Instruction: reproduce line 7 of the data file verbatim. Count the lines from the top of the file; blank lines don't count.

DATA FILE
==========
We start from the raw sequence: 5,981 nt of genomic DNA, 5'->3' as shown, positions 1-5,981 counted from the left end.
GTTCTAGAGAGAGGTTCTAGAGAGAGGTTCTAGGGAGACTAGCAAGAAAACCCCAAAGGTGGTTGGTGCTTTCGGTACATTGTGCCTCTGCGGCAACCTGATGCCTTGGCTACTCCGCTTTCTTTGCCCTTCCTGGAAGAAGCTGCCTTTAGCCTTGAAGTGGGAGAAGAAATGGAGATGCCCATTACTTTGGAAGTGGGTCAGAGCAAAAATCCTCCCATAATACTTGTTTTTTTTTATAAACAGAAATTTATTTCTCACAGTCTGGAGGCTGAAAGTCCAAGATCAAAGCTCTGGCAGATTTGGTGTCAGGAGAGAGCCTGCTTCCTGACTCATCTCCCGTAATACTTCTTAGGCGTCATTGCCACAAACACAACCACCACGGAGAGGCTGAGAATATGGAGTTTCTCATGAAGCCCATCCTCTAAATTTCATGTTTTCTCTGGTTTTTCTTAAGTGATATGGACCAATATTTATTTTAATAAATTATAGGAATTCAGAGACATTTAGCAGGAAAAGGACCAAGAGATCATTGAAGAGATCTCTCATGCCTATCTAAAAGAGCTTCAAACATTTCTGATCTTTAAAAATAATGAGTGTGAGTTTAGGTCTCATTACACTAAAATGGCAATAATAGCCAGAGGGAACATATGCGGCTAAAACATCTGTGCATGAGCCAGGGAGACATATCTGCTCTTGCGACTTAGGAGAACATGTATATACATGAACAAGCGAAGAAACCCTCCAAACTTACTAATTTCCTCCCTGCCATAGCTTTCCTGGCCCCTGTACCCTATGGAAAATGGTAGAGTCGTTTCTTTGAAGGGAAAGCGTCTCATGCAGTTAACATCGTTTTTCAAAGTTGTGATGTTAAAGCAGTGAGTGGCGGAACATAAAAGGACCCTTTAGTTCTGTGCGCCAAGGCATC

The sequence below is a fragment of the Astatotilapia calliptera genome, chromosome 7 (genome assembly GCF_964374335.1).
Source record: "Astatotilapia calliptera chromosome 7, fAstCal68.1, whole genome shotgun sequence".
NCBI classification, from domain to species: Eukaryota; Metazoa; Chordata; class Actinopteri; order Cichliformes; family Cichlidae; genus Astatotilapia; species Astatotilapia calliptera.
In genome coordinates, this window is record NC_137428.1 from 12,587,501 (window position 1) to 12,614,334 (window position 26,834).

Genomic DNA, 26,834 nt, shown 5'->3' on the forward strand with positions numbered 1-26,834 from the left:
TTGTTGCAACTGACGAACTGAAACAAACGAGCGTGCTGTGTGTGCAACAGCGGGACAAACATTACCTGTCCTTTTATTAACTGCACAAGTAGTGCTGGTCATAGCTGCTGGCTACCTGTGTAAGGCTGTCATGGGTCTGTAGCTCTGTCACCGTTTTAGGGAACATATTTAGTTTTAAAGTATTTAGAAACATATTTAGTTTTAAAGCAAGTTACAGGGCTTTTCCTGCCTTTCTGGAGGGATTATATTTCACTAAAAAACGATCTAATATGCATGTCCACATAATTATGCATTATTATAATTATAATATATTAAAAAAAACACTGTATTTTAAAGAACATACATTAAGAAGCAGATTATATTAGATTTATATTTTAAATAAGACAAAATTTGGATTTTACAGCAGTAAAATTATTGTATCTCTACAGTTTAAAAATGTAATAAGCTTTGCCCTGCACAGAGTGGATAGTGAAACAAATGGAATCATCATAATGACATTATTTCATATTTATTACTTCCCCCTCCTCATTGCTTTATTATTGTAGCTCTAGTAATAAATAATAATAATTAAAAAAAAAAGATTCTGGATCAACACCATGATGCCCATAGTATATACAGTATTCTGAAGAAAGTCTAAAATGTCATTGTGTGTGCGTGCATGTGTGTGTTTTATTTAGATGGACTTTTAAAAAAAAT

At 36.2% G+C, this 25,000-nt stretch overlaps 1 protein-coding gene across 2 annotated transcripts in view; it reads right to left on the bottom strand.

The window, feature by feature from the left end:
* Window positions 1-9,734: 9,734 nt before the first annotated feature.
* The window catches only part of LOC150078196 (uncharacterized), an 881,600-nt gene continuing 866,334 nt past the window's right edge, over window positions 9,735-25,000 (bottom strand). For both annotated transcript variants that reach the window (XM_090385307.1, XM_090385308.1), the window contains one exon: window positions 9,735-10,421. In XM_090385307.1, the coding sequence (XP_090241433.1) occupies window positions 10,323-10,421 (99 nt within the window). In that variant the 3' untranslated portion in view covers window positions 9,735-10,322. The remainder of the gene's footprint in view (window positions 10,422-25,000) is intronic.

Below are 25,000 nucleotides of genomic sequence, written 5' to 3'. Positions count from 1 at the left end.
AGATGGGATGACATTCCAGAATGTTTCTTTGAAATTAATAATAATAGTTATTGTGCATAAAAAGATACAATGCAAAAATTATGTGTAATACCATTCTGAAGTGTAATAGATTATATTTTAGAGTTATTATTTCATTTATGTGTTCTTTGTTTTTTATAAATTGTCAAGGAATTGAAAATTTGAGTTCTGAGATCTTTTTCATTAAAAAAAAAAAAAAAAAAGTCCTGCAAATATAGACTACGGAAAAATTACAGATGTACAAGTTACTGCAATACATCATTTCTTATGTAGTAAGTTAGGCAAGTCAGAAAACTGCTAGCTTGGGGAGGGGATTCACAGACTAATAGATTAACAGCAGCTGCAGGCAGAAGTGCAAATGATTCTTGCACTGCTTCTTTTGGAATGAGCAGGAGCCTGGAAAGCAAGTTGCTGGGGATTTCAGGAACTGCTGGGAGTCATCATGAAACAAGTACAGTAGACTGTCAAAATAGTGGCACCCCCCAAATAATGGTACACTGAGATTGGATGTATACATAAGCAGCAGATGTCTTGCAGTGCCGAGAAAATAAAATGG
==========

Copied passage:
Genomic DNA, 26,834 nt, shown 5'->3' on the forward strand with positions numbered 1-26,834 from the left: